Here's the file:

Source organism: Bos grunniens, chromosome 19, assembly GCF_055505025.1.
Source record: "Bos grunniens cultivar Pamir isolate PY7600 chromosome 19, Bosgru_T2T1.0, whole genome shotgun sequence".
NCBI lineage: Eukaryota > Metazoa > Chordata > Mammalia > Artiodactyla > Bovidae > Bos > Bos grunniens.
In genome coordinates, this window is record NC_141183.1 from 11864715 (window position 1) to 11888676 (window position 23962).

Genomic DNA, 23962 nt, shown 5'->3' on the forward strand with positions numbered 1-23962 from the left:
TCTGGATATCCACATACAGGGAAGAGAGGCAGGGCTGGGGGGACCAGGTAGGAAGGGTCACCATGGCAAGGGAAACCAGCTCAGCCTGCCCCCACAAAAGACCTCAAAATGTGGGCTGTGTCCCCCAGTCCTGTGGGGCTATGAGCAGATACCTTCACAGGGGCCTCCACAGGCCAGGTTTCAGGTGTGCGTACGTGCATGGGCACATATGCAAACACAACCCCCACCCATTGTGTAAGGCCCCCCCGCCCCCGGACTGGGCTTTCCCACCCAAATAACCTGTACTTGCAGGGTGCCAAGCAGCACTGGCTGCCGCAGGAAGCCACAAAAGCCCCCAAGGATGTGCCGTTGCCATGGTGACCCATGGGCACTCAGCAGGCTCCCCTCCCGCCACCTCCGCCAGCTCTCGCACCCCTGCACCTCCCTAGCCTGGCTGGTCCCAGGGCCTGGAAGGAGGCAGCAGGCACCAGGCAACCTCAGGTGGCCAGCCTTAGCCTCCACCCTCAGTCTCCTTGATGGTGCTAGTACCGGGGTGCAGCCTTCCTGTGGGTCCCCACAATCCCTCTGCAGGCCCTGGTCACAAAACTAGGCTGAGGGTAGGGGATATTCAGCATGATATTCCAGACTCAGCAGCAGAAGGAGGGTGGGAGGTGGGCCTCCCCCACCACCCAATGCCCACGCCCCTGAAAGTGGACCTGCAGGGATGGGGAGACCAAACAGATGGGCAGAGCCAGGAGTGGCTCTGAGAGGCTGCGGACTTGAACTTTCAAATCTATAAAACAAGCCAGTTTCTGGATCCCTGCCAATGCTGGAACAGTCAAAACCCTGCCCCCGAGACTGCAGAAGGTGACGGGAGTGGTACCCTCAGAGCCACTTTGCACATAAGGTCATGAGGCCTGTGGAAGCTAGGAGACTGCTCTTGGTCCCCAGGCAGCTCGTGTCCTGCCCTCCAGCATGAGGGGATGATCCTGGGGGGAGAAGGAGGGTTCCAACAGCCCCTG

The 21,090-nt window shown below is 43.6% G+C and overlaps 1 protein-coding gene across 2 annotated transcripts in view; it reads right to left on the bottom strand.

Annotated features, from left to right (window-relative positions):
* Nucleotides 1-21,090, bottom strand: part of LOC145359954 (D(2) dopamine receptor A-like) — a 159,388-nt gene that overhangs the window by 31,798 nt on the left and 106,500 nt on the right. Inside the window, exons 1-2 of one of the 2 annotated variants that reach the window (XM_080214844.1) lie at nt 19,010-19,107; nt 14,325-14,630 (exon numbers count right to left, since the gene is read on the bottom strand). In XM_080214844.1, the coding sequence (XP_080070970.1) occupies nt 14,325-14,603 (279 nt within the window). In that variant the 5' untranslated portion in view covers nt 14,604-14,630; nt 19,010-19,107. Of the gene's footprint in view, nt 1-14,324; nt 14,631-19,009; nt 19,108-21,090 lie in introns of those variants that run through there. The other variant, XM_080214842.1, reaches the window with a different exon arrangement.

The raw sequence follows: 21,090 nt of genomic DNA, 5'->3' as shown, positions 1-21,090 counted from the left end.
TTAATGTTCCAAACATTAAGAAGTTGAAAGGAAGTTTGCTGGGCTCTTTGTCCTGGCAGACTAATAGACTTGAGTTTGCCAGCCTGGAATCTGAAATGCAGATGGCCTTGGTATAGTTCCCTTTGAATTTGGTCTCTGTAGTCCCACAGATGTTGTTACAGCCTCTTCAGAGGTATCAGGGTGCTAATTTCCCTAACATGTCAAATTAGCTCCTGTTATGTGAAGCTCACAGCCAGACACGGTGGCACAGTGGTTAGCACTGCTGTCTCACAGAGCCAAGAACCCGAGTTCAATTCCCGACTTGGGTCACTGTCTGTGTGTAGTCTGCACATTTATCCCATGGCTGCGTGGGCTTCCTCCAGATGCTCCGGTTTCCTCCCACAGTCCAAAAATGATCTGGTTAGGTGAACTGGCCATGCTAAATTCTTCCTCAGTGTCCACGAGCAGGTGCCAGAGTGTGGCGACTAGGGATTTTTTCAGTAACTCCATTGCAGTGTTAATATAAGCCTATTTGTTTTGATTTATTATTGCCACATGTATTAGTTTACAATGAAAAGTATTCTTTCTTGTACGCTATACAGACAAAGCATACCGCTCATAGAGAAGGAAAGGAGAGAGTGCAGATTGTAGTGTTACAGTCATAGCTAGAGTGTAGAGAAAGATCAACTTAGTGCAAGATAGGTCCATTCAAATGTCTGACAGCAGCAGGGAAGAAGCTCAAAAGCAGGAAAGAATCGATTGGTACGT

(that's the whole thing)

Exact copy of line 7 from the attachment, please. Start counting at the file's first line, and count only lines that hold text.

The 21,090-nt window shown below is 43.6% G+C and overlaps 1 protein-coding gene across 2 annotated transcripts in view; it reads right to left on the bottom strand.